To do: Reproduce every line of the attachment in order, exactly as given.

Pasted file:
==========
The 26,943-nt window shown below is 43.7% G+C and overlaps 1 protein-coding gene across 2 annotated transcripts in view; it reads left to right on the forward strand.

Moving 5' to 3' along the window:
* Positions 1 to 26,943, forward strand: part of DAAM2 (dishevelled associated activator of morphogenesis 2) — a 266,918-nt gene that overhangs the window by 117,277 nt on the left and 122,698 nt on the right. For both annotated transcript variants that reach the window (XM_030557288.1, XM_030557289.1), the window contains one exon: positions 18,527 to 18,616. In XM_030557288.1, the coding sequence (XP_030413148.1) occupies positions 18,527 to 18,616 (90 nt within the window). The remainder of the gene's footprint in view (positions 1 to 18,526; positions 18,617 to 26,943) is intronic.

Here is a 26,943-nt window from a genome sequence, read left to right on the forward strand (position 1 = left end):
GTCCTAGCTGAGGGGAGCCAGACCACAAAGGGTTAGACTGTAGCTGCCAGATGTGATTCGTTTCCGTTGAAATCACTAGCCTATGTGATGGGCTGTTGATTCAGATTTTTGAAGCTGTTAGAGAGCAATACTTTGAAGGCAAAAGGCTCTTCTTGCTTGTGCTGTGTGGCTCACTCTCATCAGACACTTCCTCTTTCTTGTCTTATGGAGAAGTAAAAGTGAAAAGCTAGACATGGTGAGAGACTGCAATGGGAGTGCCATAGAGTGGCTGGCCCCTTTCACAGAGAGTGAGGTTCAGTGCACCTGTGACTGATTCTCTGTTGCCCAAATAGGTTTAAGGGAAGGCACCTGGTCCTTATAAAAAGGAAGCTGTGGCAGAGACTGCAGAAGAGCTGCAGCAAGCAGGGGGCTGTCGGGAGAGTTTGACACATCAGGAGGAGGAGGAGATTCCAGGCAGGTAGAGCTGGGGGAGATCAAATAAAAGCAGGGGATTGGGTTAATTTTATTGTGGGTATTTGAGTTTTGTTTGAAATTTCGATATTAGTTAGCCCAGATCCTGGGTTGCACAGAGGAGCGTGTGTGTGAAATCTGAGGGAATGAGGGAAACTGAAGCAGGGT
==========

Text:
The 26,943-nt window shown below is 43.7% G+C and overlaps 1 protein-coding gene across 2 annotated transcripts in view; it reads left to right on the forward strand.

Moving 5' to 3' along the window:
* Positions 1 to 26,943, forward strand: part of DAAM2 (dishevelled associated activator of morphogenesis 2) — a 266,918-nt gene that overhangs the window by 117,277 nt on the left and 122,698 nt on the right. For both annotated transcript variants that reach the window (XM_030557288.1, XM_030557289.1), the window contains one exon: positions 18,527 to 18,616. In XM_030557288.1, the coding sequence (XP_030413148.1) occupies positions 18,527 to 18,616 (90 nt within the window). The remainder of the gene's footprint in view (positions 1 to 18,526; positions 18,617 to 26,943) is intronic.

Here is a 26,943-nt window from a genome sequence, read left to right on the forward strand (position 1 = left end):
GTCCTAGCTGAGGGGAGCCAGACCACAAAGGGTTAGACTGTAGCTGCCAGATGTGATTCGTTTCCGTTGAAATCACTAGCCTATGTGATGGGCTGTTGATTCAGATTTTTGAAGCTGTTAGAGAGCAATACTTTGAAGGCAAAAGGCTCTTCTTGCTTGTGCTGTGTGGCTCACTCTCATCAGACACTTCCTCTTTCTTGTCTTATGGAGAAGTAAAAGTGAAAAGCTAGACATGGTGAGAGACTGCAATGGGAGTGCCATAGAGTGGCTGGCCCCTTTCACAGAGAGTGAGGTTCAGTGCACCTGTGACTGATTCTCTGTTGCCCAAATAGGTTTAAGGGAAGGCACCTGGTCCTTATAAAAAGGAAGCTGTGGCAGAGACTGCAGAAGAGCTGCAGCAAGCAGGGGGCTGTCGGGAGAGTTTGACACATCAGGAGGAGGAGGAGATTCCAGGCAGGTAGAGCTGGGGGAGATCAAATAAAAGCAGGGGATTGGGTTAATTTTATTGTGGGTATTTGAGTTTTGTTTGAAATTTCGATATTAGTTAGCCCAGATCCTGGGTTGCACAGAGGAGCGTGTGTGTGAAATCTGAGGGAATGAGGGAAACTGAAGCAGGGT